Pele, the footballer who rose from impoverished Brazilian slums to become the worlds best-known, and at one point, highest-paid, has died at age 82 after a battle with colon cancer. Pele had a brief spell in Sao Paulo’s Albert Einstein hospital before passing. Last year, he had a tumor on his colon removed.
Pele, who called soccer “the beautiful game,” was a pure athlete who had a spectacular career that produced more World Cup titles and more thrilling moments than anyone else.
Albert Einstein hospital, where Pele was being treated, said he died at 3:27PM local time December 29 “due to multiple organ failures resulting from the progression of colon cancer associated with his previous medical condition.”
The legend’s death was confirmed in an Instagram post.
“Inspiration and love marked the journey of King Pele, who peacefully passed away today,” it read, adding he had “enchanted the world with his genius in sport, stopped a war, carried out social works all over the world and spread what he most believed to be the cure for all our problems: love.”
“Everything that we are, is thanks to you,” his daughter Kely Nascimento said in a post on Instagram on Thursday. “We love you infinitely. Rest in peace.”
The government of President Jair Bolsonaro, who leaves office on Sunday, declared three days of mourning. In a statement, he said Pele was “a great citizen and patriot, raising the name of Brazil wherever he went.”
Bolsonaro’s successor, President-elect Luiz Inacio Lula da Silva, wrote on Twitter that “few Brazillians carried the name of our country as far as he did.”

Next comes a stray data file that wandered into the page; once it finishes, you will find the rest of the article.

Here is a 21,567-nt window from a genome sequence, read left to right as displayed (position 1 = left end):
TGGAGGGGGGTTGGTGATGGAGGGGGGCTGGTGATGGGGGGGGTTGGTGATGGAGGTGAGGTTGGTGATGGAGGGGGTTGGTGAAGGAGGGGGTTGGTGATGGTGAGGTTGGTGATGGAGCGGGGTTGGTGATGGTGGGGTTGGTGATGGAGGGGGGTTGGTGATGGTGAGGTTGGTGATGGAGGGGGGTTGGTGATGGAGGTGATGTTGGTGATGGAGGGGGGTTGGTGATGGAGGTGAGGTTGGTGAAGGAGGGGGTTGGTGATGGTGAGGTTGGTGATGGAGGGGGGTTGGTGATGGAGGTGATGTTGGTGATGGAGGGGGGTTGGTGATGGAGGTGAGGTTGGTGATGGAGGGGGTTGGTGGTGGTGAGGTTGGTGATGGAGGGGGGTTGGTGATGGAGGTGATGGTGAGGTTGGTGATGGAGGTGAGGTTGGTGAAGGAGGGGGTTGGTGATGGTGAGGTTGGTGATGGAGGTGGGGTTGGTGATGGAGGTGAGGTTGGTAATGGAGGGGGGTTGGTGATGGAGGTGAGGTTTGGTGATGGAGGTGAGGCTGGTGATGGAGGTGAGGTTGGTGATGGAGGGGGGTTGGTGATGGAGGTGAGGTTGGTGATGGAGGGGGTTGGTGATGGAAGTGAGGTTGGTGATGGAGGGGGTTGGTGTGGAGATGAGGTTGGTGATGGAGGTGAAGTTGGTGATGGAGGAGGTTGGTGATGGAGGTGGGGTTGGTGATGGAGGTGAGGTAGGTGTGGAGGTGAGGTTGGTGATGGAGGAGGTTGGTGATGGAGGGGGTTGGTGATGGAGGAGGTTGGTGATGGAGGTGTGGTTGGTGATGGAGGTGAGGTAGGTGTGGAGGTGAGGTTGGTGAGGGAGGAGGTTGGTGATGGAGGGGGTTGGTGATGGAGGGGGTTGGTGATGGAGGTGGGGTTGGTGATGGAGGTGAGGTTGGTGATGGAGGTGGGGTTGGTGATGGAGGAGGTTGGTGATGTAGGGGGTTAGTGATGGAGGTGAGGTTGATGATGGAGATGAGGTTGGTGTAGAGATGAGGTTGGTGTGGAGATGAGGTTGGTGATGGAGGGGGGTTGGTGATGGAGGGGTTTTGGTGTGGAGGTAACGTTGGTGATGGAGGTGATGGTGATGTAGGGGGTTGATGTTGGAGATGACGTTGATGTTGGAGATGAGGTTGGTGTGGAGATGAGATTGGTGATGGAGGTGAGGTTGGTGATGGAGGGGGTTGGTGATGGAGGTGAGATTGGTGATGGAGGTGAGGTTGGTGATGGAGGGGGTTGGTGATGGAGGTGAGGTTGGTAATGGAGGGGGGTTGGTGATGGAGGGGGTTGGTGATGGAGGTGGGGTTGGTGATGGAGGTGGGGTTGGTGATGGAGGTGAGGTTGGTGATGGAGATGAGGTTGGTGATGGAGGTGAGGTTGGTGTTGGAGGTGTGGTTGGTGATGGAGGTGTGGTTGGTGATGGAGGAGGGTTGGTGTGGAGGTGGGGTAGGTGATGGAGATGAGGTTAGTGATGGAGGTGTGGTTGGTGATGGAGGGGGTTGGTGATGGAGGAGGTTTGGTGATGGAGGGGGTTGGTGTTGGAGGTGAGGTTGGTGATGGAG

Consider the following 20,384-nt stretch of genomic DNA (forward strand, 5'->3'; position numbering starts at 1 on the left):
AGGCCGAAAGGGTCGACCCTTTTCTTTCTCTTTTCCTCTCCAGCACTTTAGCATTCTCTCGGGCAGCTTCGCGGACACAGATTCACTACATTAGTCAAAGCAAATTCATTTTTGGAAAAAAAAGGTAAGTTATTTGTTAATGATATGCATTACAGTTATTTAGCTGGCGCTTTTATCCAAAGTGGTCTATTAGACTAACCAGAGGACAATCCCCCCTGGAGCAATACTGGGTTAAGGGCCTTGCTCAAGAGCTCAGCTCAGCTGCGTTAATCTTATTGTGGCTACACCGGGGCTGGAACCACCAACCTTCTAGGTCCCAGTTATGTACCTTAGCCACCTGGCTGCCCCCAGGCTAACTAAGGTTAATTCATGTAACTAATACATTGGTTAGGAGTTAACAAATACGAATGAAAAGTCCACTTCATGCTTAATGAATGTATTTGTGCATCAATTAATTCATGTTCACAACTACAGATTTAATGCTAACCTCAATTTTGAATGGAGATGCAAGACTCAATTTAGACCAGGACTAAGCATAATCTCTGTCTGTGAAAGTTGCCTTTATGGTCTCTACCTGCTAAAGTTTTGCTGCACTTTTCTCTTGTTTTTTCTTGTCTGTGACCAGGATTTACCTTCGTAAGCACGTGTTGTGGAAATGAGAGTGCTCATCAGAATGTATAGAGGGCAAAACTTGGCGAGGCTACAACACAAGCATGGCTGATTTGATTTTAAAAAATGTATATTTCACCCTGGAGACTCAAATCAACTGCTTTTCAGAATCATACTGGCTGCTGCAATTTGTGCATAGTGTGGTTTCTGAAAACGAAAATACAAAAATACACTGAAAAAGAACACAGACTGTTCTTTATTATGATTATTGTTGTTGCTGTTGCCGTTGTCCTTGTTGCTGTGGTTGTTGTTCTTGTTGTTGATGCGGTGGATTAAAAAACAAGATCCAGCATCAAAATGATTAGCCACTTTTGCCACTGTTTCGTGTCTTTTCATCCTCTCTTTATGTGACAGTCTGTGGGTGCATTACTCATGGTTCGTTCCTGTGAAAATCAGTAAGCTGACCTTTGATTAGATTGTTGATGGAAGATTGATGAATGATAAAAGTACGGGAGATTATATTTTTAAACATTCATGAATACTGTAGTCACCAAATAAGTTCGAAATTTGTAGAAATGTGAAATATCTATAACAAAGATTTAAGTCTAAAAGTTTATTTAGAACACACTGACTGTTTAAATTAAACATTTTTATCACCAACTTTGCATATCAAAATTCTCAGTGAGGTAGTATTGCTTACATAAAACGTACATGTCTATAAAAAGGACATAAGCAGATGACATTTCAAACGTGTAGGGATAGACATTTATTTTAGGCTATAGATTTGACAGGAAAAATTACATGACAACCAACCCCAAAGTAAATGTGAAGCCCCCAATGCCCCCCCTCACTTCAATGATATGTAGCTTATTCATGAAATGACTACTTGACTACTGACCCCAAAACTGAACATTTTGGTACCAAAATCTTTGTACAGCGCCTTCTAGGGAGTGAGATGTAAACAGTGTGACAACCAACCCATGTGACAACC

Kylian Mbappé, the French forward viewed by many as the present day’s best soccer player in the world, also offered his condolences.
“The king of football has left us but his legacy will never be forgotten,” he tweeted. “RIP KING.”
Sir Geoff Hurst, the English footballer and hat trick hero of the 1966 final, released a tribute in which he stated: “I have so many memories of Pele, without doubt the best footballer I ever played against, with Bobby Moore being the best footballer I ever played alongside.”
He added: “For me, Pele remains the greatest of all time and I was proud to be on the pitch with him. RIP Pele and thank you.”
Sir Bobby Charlton, the only other survivor of Sir Alf Ramsey’s 1966 winning XI, said: “Pele was a truly magical footballer and a wonderful human being.
“It was an honour to have shared a pitch with him and I send my sincerest condolences to his family, friends and the Brazilian people.”
Denis Law, another of Pele’s contemporaries, said: “This is very sad news indeed. Pele was an unbelievable footballer. He had style, grace, flair and made everything look so easy.
“The precision in the way he played made him a joy to watch.
“However, more than anything, he was a good man with a great presence and a fantastic smile.”
Pele, widely considered the greatest ever player and a three-time World Cup champion reached the zenith of his greatness in the 1970 World Cup in Mexico, which was the first to be televised in color.
Even on Brazil’s 1970 World Cup-winning team, hailed as the greatest ever to play international soccer, Pele was still seen as the leader.
His first World Cup medal he took home in 1958 from Sweden at age 17, and he took home a second four years later in Chile—although he missed much of the tournament due to injury.
He took home his third World Cup in 1970 from Mexico, where he captained what is considered to be one of the greatest teams ever.
Widely considered to be one of the greatest players ever, Pele also won the Golden Ball as Best Player in 1970. Pele dazzled not only on the World Cup stage for his national team, but also in club games and international tours before helping generate a wave of excitement about the sport in the U.S. with his later-career spell with the New York Cosmos.
Pele, named athlete of the twentieth century, is the youngest player ever to score at the FIFA Men’s World Cup, and the youngest ever to score three goals in a single game.Pelé is survived by six of his seven children, as well as his wife, businesswoman Marcia Cibele Aoki.